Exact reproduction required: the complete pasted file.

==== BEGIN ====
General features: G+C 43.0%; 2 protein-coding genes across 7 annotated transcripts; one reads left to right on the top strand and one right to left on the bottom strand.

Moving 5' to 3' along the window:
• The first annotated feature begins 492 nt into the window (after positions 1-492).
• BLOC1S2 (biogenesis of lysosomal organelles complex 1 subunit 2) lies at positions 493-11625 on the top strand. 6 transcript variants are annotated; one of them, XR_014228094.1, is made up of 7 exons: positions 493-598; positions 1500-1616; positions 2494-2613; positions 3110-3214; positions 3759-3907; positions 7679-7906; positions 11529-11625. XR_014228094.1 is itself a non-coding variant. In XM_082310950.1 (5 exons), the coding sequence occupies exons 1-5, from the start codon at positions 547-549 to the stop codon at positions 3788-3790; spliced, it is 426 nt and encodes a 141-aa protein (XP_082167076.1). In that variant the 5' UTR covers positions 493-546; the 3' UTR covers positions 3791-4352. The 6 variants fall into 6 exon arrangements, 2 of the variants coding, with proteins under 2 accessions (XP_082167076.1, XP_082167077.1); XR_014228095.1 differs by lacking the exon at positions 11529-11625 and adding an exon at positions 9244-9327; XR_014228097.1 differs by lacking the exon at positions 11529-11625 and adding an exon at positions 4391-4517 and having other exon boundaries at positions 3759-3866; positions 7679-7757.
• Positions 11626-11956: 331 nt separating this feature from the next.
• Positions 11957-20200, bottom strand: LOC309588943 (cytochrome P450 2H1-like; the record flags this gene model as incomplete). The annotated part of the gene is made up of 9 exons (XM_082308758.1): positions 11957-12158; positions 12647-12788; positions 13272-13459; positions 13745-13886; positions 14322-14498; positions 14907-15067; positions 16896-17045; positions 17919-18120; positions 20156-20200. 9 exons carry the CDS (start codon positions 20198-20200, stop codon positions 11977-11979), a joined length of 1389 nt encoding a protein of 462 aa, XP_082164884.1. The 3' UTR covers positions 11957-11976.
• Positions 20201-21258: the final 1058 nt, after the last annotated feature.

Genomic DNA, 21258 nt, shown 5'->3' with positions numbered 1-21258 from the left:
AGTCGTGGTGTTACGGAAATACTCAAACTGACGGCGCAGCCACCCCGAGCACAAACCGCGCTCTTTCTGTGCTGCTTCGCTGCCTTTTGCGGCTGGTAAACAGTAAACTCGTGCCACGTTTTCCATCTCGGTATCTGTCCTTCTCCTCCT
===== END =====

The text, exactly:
General features: G+C 43.0%; 2 protein-coding genes across 7 annotated transcripts; one reads left to right on the top strand and one right to left on the bottom strand.

Moving 5' to 3' along the window:
• The first annotated feature begins 492 nt into the window (after positions 1-492).
• BLOC1S2 (biogenesis of lysosomal organelles complex 1 subunit 2) lies at positions 493-11625 on the top strand. 6 transcript variants are annotated; one of them, XR_014228094.1, is made up of 7 exons: positions 493-598; positions 1500-1616; positions 2494-2613; positions 3110-3214; positions 3759-3907; positions 7679-7906; positions 11529-11625. XR_014228094.1 is itself a non-coding variant. In XM_082310950.1 (5 exons), the coding sequence occupies exons 1-5, from the start codon at positions 547-549 to the stop codon at positions 3788-3790; spliced, it is 426 nt and encodes a 141-aa protein (XP_082167076.1). In that variant the 5' UTR covers positions 493-546; the 3' UTR covers positions 3791-4352. The 6 variants fall into 6 exon arrangements, 2 of the variants coding, with proteins under 2 accessions (XP_082167076.1, XP_082167077.1); XR_014228095.1 differs by lacking the exon at positions 11529-11625 and adding an exon at positions 9244-9327; XR_014228097.1 differs by lacking the exon at positions 11529-11625 and adding an exon at positions 4391-4517 and having other exon boundaries at positions 3759-3866; positions 7679-7757.
• Positions 11626-11956: 331 nt separating this feature from the next.
• Positions 11957-20200, bottom strand: LOC309588943 (cytochrome P450 2H1-like; the record flags this gene model as incomplete). The annotated part of the gene is made up of 9 exons (XM_082308758.1): positions 11957-12158; positions 12647-12788; positions 13272-13459; positions 13745-13886; positions 14322-14498; positions 14907-15067; positions 16896-17045; positions 17919-18120; positions 20156-20200. 9 exons carry the CDS (start codon positions 20198-20200, stop codon positions 11977-11979), a joined length of 1389 nt encoding a protein of 462 aa, XP_082164884.1. The 3' UTR covers positions 11957-11976.
• Positions 20201-21258: the final 1058 nt, after the last annotated feature.

Genomic DNA, 21258 nt, shown 5'->3' with positions numbered 1-21258 from the left:
AGTCGTGGTGTTACGGAAATACTCAAACTGACGGCGCAGCCACCCCGAGCACAAACCGCGCTCTTTCTGTGCTGCTTCGCTGCCTTTTGCGGCTGGTAAACAGTAAACTCGTGCCACGTTTTCCATCTCGGTATCTGTCCTTCTCCTCCT